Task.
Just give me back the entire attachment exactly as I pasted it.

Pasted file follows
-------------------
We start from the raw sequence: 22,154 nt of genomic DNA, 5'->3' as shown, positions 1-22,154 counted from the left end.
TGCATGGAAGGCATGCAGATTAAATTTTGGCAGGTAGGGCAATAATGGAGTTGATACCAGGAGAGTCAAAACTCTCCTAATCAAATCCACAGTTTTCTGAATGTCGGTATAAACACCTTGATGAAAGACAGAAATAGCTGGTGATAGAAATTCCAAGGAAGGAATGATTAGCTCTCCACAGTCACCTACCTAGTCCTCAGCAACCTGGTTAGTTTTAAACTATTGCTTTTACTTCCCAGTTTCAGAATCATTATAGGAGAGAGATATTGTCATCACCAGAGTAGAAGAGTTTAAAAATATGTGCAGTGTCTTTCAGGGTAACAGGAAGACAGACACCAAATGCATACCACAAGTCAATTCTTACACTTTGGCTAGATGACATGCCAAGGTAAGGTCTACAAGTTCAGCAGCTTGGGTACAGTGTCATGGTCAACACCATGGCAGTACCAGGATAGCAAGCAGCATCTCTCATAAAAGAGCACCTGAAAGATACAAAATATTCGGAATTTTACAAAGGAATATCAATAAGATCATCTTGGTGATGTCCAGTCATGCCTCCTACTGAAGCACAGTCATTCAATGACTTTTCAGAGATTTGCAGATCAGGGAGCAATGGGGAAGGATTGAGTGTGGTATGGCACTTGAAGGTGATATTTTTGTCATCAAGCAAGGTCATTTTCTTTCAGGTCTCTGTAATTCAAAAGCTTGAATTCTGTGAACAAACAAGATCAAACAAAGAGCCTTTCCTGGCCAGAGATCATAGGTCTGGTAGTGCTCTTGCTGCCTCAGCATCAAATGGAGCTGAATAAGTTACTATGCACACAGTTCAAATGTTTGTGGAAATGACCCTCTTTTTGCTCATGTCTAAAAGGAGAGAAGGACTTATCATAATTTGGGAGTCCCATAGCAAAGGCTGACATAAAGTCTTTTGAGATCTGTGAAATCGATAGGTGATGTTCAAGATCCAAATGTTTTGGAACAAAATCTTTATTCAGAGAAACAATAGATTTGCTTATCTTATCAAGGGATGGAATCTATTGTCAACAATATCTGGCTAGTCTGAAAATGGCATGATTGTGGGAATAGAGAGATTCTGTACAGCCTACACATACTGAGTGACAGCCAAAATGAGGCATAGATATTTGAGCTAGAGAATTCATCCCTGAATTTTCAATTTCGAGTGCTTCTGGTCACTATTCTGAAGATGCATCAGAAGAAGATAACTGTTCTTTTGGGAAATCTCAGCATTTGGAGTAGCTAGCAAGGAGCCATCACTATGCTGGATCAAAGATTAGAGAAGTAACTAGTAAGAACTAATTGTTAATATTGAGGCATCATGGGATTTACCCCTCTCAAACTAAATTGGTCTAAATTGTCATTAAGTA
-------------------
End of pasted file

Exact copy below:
We start from the raw sequence: 22,154 nt of genomic DNA, 5'->3' as shown, positions 1-22,154 counted from the left end.
TGCATGGAAGGCATGCAGATTAAATTTTGGCAGGTAGGGCAATAATGGAGTTGATACCAGGAGAGTCAAAACTCTCCTAATCAAATCCACAGTTTTCTGAATGTCGGTATAAACACCTTGATGAAAGACAGAAATAGCTGGTGATAGAAATTCCAAGGAAGGAATGATTAGCTCTCCACAGTCACCTACCTAGTCCTCAGCAACCTGGTTAGTTTTAAACTATTGCTTTTACTTCCCAGTTTCAGAATCATTATAGGAGAGAGATATTGTCATCACCAGAGTAGAAGAGTTTAAAAATATGTGCAGTGTCTTTCAGGGTAACAGGAAGACAGACACCAAATGCATACCACAAGTCAATTCTTACACTTTGGCTAGATGACATGCCAAGGTAAGGTCTACAAGTTCAGCAGCTTGGGTACAGTGTCATGGTCAACACCATGGCAGTACCAGGATAGCAAGCAGCATCTCTCATAAAAGAGCACCTGAAAGATACAAAATATTCGGAATTTTACAAAGGAATATCAATAAGATCATCTTGGTGATGTCCAGTCATGCCTCCTACTGAAGCACAGTCATTCAATGACTTTTCAGAGATTTGCAGATCAGGGAGCAATGGGGAAGGATTGAGTGTGGTATGGCACTTGAAGGTGATATTTTTGTCATCAAGCAAGGTCATTTTCTTTCAGGTCTCTGTAATTCAAAAGCTTGAATTCTGTGAACAAACAAGATCAAACAAAGAGCCTTTCCTGGCCAGAGATCATAGGTCTGGTAGTGCTCTTGCTGCCTCAGCATCAAATGGAGCTGAATAAGTTACTATGCACACAGTTCAAATGTTTGTGGAAATGACCCTCTTTTTGCTCATGTCTAAAAGGAGAGAAGGACTTATCATAATTTGGGAGTCCCATAGCAAAGGCTGACATAAAGTCTTTTGAGATCTGTGAAATCGATAGGTGATGTTCAAGATCCAAATGTTTTGGAACAAAATCTTTATTCAGAGAAACAATAGATTTGCTTATCTTATCAAGGGATGGAATCTATTGTCAACAATATCTGGCTAGTCTGAAAATGGCATGATTGTGGGAATAGAGAGATTCTGTACAGCCTACACATACTGAGTGACAGCCAAAATGAGGCATAGATATTTGAGCTAGAGAATTCATCCCTGAATTTTCAATTTCGAGTGCTTCTGGTCACTATTCTGAAGATGCATCAGAAGAAGATAACTGTTCTTTTGGGAAATCTCAGCATTTGGAGTAGCTAGCAAGGAGCCATCACTATGCTGGATCAAAGATTAGAGAAGTAACTAGTAAGAACTAATTGTTAATATTGAGGCATCATGGGATTTACCCCTCTCAAACTAAATTGGTCTAAATTGTCATTAAGTA